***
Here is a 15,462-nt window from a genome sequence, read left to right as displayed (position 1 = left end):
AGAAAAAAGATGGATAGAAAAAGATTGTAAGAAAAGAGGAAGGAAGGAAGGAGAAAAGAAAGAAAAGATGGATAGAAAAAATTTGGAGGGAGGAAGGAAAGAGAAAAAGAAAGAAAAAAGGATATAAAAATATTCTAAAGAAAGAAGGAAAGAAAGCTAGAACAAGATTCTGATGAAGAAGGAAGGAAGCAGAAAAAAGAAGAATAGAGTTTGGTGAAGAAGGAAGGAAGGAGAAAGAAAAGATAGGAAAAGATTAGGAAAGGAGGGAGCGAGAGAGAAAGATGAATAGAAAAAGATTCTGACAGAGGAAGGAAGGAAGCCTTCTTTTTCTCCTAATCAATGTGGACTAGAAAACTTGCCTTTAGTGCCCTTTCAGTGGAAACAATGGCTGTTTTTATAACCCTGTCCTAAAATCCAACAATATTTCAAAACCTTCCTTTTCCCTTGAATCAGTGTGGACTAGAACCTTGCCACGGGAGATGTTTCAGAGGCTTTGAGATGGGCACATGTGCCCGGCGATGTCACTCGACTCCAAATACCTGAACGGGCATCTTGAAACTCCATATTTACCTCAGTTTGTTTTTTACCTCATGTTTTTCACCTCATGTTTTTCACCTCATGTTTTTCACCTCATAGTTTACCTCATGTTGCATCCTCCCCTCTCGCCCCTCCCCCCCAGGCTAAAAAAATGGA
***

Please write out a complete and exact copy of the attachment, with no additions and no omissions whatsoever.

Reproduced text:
Here is a 15,462-nt window from a genome sequence, read left to right as displayed (position 1 = left end):
AGAAAAAAGATGGATAGAAAAAGATTGTAAGAAAAGAGGAAGGAAGGAAGGAGAAAAGAAAGAAAAGATGGATAGAAAAAATTTGGAGGGAGGAAGGAAAGAGAAAAAGAAAGAAAAAAGGATATAAAAATATTCTAAAGAAAGAAGGAAAGAAAGCTAGAACAAGATTCTGATGAAGAAGGAAGGAAGCAGAAAAAAGAAGAATAGAGTTTGGTGAAGAAGGAAGGAAGGAGAAAGAAAAGATAGGAAAAGATTAGGAAAGGAGGGAGCGAGAGAGAAAGATGAATAGAAAAAGATTCTGACAGAGGAAGGAAGGAAGCCTTCTTTTTCTCCTAATCAATGTGGACTAGAAAACTTGCCTTTAGTGCCCTTTCAGTGGAAACAATGGCTGTTTTTATAACCCTGTCCTAAAATCCAACAATATTTCAAAACCTTCCTTTTCCCTTGAATCAGTGTGGACTAGAACCTTGCCACGGGAGATGTTTCAGAGGCTTTGAGATGGGCACATGTGCCCGGCGATGTCACTCGACTCCAAATACCTGAACGGGCATCTTGAAACTCCATATTTACCTCAGTTTGTTTTTTACCTCATGTTTTTCACCTCATGTTTTTCACCTCATGTTTTTCACCTCATAGTTTACCTCATGTTGCATCCTCCCCTCTCGCCCCTCCCCCCCAGGCTAAAAAAATGGA